Eradicating English Language Learner Dropouts: A Comprehensive Framework for Public High Schools
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Subjecteducation; ESL; English Language Learner; English Language Learners; English as a Second Language; Drop-outs; five essentials framework; ELL; WISEdash; Wisconsin; Secondary School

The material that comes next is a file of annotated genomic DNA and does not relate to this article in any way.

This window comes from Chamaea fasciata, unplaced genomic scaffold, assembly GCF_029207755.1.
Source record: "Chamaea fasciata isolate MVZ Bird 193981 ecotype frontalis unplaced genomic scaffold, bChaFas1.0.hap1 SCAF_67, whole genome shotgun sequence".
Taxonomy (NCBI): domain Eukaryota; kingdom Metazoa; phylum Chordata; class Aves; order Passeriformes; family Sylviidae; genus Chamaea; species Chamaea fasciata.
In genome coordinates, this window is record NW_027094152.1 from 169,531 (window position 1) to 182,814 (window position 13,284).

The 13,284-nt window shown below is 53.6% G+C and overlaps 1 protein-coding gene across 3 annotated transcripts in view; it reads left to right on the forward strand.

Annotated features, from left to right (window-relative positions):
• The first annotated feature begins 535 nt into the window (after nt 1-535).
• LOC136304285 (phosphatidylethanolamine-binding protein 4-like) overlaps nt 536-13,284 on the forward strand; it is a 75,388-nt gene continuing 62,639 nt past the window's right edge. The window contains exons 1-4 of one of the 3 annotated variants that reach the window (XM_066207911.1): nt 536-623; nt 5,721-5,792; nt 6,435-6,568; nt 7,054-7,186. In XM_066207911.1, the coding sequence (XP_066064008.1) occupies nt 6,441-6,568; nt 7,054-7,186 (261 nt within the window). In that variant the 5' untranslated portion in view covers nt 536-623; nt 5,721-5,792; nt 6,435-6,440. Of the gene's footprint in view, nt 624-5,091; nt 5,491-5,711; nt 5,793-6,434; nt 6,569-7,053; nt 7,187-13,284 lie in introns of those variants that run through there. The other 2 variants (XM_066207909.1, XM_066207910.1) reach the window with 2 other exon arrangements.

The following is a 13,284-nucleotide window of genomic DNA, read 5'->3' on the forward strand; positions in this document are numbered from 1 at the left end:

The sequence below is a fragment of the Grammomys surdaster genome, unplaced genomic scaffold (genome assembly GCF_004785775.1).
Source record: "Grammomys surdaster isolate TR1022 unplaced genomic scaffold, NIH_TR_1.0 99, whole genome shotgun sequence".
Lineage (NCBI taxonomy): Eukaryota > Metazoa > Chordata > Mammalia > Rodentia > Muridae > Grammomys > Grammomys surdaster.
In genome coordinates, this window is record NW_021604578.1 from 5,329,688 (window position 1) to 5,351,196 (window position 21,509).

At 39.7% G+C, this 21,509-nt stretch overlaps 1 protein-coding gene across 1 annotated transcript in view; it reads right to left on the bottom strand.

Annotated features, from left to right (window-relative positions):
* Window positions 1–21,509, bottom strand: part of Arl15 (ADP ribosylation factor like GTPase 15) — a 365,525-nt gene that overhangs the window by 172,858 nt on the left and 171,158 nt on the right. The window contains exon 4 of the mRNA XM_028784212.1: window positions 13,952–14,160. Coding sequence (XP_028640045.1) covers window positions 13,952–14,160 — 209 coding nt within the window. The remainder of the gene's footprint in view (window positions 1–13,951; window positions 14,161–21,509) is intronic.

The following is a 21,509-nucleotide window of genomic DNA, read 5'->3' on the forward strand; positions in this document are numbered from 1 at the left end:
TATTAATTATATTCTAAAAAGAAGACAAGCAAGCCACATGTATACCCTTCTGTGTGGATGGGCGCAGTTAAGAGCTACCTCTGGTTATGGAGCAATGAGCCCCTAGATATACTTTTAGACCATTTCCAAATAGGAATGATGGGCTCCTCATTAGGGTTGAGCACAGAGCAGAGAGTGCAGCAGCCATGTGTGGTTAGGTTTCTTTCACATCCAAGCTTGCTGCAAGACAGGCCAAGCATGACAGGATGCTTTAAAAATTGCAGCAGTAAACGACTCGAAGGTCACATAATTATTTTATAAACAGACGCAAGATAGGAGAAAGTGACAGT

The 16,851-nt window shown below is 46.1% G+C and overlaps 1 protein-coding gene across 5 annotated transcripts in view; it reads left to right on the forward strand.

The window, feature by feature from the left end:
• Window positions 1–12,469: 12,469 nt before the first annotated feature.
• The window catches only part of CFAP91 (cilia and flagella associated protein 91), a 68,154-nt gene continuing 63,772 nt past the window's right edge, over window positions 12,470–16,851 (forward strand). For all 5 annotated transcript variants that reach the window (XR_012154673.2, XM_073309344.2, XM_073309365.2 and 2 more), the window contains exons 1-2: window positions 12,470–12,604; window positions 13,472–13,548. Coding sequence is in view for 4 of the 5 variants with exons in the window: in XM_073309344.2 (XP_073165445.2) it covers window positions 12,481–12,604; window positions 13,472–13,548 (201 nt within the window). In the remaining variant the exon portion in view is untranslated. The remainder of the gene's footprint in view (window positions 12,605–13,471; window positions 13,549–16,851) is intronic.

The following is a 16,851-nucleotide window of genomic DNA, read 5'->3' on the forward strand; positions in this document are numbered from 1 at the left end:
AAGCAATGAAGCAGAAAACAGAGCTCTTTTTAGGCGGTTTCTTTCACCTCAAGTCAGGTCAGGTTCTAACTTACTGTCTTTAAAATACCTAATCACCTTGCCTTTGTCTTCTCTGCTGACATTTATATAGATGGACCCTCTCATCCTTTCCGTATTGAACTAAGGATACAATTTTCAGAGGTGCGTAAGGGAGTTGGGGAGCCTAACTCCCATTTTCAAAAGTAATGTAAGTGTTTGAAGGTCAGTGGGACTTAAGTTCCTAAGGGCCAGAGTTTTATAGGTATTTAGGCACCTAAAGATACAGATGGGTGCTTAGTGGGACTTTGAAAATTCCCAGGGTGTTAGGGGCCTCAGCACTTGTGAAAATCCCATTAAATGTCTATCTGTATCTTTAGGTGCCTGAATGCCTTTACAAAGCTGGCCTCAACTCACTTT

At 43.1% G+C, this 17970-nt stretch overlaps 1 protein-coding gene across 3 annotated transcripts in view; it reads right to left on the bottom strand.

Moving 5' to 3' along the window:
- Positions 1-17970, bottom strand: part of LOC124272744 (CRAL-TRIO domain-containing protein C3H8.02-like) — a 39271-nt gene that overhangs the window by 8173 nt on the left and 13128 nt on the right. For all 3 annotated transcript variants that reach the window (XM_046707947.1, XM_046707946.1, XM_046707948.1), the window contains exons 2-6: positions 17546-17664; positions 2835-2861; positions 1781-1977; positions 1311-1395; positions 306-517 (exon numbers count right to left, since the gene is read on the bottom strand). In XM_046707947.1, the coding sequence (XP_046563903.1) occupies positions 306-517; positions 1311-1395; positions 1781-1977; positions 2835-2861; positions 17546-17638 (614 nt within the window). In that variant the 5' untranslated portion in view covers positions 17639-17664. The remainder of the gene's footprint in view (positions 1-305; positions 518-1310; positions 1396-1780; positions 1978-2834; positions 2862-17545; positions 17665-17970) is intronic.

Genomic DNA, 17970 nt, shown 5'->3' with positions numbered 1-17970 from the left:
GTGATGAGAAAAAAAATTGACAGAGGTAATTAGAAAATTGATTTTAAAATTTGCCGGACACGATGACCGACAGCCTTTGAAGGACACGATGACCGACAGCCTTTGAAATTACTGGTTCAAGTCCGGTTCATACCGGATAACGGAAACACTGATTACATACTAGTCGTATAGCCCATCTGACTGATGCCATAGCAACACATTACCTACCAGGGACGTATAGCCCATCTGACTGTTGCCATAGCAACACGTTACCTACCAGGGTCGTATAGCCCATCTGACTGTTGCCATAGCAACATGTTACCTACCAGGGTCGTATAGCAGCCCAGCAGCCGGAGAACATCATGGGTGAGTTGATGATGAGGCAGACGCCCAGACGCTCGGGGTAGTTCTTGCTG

The purpose of this study was to determine what prioritizing factors, with regard to the Five Essentials Framework proposed by The University of Chicago may help minimize dropout rates for English Language Learners in two participating urban public high schools in Wisconsin. This information could have a profound impact on ELL student engagement and learning performance that would result in most, if not all, students graduating from high school with the determination and preparation needed to seek a higher education degree. The researcher investigated and documented high school dropout rates on the Wisconsin Information System for Education Data Dashboard (WISEdash) Link to the DPI website during the 2005--‐06 through 2014--‐15 School years. High School dropouts may leave school due to a variety of individual and school related reasons. According to pull--‐out theorists, when there is a low unemployment rate, students are more likely to leave school because their likelihood of finding employment is high. Push--‐out theorists argue that students leave school not only because of their individual attributes but also because of the school structure. The problem investigated in this study was the influence these push--‐out and pull--‐out factors have on high school students dropping out of school. A second problem investigated was whether English Language Learners(ELLs) are more at risk for dropping out of high school due to these or other factors. The results found in this investigation were that there was no significant difference between male and female teachers on their perception of the importance of Professional Development on student engagement; years of teaching experience and student engagement; male and female teachers differences on family participation’s impact on ELL Academic learning, and ELL drop-out rates between the two high schools studied. However, the researcher found that faculty Professional Development had an impact on ELL student achievement as measured by student engagement and that there was an impact of high school ELL English achievement and ELL students transitioning successfully into mainstream classrooms.
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